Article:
When it comes round to February and most Witches are thinking of Imbolc and ewes and Brigit, my thoughts turn to Pan. Not that I don’t love all those candles, but consistently it is Pan that returns to me at this time of year.
Pan meant an enormous amount to me when I was younger, and was de facto the god of my devotions as a young Thelemite. I was I think the recipient of a tradition of Pan veneration which weaved its way through the aesthetics and esotericism of a time running from Romanticism through the Decadents and Symbolists, through the time of rebels such as DH Lawrence, Aleister Crowley, through to the mid twentieth century. Pan trailed not just a nascent promise of neopaganism with him, but the aura of censored artists, persecuted sexuality, forbidden magic, the excluded and the “mad”. He was a devil of a god, whose shadow reared up to heavens emptied of the bible’s One Deity, and led down to whispered mysteries. His reputation was not just pastoral and natural, but also dangerous and very personal.
I was probably about 11 or 12 when I first saw a picture of Pan, and I was mesmerized by this half goat, half man god. He came to represent all that I searched for in the magical mysteries of “the Pagan”, all that I swore ran through my blood and my pre-teen sexuality, as it led down into adolescence. Any depiction of a satyr in a museum would become an icon and a little place of pilgrimage for me.
In esoteric hearsay, stories of Pan’s invocation were accompanied with cautionary tales, supposed immorality, foolhardiness, and magicians left gibbering and naked in the morning. I wonder if that still gets trotted out nowadays? I didn’t really consider Pan in quite that light, he was my favourite after all, but there was a coldness and a darkness that could accompany the goat foot god, both a loneliness and its answer, along with experiences which might get stereotyped as “enchanting” and “ecstatic”. For one period of time in my twenties I would get hurled out of sleep, like out of deep water, in a state of terror. My sister swore, years later, that she had once awoken to hear a large animal on the landing outside our bedrooms, breathing heavily in the middle of the night. It was quite an extreme time in some ways, though very creative.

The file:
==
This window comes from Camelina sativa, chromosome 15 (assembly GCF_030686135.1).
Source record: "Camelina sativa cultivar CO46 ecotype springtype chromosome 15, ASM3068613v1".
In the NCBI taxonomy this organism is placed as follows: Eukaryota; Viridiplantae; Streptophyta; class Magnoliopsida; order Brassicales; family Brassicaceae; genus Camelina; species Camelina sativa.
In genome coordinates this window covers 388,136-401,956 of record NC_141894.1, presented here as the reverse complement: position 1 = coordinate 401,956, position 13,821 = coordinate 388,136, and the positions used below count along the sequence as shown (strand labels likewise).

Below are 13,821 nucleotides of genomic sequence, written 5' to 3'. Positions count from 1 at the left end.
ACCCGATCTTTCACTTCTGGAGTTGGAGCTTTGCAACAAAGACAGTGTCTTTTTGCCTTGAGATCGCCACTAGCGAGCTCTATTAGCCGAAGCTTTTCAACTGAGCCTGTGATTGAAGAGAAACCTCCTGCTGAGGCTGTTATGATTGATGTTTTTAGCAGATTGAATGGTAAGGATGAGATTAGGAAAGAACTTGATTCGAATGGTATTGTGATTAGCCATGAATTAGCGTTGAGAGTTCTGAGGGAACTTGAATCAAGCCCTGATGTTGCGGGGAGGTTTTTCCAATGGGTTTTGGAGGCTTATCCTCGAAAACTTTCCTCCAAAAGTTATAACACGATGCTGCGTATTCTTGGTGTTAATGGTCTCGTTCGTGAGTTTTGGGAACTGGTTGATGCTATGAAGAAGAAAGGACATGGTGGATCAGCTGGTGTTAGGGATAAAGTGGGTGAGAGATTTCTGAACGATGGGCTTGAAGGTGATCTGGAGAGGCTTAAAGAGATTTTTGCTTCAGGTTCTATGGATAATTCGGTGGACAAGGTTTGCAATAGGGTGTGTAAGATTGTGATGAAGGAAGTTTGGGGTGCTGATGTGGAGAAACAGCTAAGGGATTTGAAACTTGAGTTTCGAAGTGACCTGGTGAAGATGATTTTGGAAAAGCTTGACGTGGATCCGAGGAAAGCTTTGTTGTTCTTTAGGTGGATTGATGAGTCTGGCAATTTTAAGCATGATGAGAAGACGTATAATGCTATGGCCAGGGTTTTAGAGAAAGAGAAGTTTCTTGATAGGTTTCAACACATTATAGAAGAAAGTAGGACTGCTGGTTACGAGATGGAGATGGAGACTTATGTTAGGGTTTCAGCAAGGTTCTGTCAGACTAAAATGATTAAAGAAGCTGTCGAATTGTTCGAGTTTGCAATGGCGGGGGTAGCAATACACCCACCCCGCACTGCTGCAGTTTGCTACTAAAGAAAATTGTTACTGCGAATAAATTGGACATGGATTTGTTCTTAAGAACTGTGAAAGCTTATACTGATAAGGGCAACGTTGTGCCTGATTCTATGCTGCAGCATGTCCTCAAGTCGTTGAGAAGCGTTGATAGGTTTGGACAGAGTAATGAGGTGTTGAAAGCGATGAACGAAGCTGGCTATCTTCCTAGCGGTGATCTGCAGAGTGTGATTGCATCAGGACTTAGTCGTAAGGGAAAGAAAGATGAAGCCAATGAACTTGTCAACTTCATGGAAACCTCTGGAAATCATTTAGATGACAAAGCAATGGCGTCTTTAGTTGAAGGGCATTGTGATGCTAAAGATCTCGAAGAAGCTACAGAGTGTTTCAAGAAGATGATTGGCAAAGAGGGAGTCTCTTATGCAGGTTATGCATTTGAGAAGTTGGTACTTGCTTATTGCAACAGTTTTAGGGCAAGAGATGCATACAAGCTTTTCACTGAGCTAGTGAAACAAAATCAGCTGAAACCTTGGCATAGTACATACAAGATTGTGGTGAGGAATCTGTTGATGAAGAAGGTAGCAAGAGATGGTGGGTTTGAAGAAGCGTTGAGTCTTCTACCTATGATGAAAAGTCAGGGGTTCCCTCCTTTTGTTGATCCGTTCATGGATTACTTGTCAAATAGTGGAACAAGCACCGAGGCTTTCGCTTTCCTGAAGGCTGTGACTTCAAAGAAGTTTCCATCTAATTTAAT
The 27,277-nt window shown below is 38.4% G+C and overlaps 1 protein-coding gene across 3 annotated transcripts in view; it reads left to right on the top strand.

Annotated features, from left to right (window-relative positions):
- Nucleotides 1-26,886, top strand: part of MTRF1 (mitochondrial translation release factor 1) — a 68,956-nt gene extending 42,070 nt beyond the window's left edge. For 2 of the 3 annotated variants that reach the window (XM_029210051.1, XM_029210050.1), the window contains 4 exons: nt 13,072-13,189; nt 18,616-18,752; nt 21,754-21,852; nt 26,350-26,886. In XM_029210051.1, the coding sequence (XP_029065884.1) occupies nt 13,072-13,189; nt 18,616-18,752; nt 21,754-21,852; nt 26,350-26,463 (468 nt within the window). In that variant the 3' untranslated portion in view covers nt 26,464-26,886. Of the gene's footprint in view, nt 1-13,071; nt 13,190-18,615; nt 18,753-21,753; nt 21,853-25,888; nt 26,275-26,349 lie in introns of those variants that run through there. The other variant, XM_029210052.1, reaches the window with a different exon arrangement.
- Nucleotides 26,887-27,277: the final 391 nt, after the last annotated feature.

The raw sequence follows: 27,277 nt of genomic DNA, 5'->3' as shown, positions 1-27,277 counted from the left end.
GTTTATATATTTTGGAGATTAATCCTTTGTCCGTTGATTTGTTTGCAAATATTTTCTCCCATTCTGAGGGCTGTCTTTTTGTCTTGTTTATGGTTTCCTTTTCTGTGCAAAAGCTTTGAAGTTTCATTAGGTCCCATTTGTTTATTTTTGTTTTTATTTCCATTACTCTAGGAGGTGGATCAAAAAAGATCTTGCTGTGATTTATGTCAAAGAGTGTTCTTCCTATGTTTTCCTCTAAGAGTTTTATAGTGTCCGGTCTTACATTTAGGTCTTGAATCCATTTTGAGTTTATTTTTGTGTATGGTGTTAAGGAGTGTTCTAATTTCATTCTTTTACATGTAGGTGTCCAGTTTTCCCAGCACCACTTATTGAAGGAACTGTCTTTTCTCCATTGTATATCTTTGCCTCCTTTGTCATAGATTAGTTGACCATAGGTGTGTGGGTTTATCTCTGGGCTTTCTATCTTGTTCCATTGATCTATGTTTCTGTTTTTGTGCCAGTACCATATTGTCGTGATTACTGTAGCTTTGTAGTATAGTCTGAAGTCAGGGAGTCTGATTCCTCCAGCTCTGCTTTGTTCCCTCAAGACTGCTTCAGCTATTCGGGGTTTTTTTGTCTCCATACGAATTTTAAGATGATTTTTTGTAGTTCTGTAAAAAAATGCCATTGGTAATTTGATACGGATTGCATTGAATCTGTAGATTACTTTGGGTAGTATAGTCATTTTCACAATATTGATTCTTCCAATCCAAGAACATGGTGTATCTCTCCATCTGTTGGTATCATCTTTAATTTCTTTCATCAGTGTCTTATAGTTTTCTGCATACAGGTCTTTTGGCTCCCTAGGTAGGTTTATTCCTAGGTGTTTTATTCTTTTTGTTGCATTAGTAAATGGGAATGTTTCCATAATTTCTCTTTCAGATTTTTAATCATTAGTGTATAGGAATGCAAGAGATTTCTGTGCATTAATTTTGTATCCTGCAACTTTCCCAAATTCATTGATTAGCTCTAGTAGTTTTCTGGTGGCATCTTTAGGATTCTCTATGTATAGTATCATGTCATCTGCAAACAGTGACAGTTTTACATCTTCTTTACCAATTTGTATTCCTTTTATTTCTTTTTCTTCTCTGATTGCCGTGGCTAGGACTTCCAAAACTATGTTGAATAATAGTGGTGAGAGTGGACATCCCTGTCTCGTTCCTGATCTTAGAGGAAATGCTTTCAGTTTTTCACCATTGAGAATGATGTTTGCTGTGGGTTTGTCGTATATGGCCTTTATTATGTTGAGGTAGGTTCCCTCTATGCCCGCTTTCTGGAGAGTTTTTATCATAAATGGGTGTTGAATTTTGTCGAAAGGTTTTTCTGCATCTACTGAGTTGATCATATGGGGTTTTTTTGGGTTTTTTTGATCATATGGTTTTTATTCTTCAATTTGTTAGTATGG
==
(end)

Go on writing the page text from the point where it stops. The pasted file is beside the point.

One of his myths has him rejected at birth by his mother, on account of his ugliness. He was anything but ugly to me, but that theme touches something I don’t hear often with respect to Pan. That rift, that ostracism, that exclusion. The combination of his creative and inspiring nature with his conventional vilification (in stories he often repels those he pursues) also I think make of him a stand in for the daemon, the individual genius which is so often misunderstood or feared. He seemed to be the dark, hairy, libidinous underground, lit with an invisible electricity, where we would find the True Will. He was, in a lot of ways for me, The Beast in my young Thelema. He did indeed seem to have a special place with Crowley. “Into my loneliness come the sound of a flute” begins one of my favourite short pieces by Crowley, and it was Pan that Crowley and Victor Neuburg invoked into the latter in the North African desert in their sexual magick.
Of all the gods, it is probably Pan who was taken as a model of The Horned God by the creators of the early twentieth century Witch Cult in England. His place really was pre-eminent at a certain time in our recent history, romantically speaking. Doreen Valiente, in talking about the pentagram, refers to the “two points up” version as emblematic of the goat face of the Horned God, and of spirit buried within matter, but this brings in another theme.
The picture of the goat face within the pentagram has become emblematic of Satanism (and some kinds of heavy metal), having been launched into mass awareness by Anton LaVey and his Church of Satan in 1966. He did not invent this image though, for as far as I can tell it originates with the 19th century French poet and Rosicrucian, Stanislas de Guaita. The image wasn’t meant to depict Pan explicitly, and probably referred to an imagined “black magic” or “Satanism”.
The goat image even gets slapped on the wrong animal, such is the attachment to this beast as a carrier of a condemned message. “The Goat of Mendes”, beloved of old fashioned occult, pot boiler authors, was actually a ram, and needless to say, a legitimate religious symbol, just not a monotheistic one.
Pan arrives in our time, a very long way from Arcadia, having picked up some unusual tailoring along the way. Having shut him, and all he represents, away in the cellar of a Christian and then rationalist subconscious, he has emerged in poetry and art and magic, modern folk lore and counterculture.
Why, I wondered, would he come back for me in February? Well, always in the sign of Aquarius it seems, a sign ruled by both Saturn and Uranus. Uranus has some kind of association with him, though not an at first obvious one. It is the exclusion, the shock and the reaction, the tendency to absorb a blackened image and just burn brighter all the same, the origination of creativity, and also the absolutism. Pan is the lunge for wholeness that propels us beyond reason and sense, beyond self preservation. He haunts the root of our individual godhood. Thanks to the journey he has taken, he also carries a healing for the excluded. We need to understand him if we are going to understand ourselves.
If you want a ride, he can give you a ride. I look on him with gratitude and love, and a wonder which I still feel.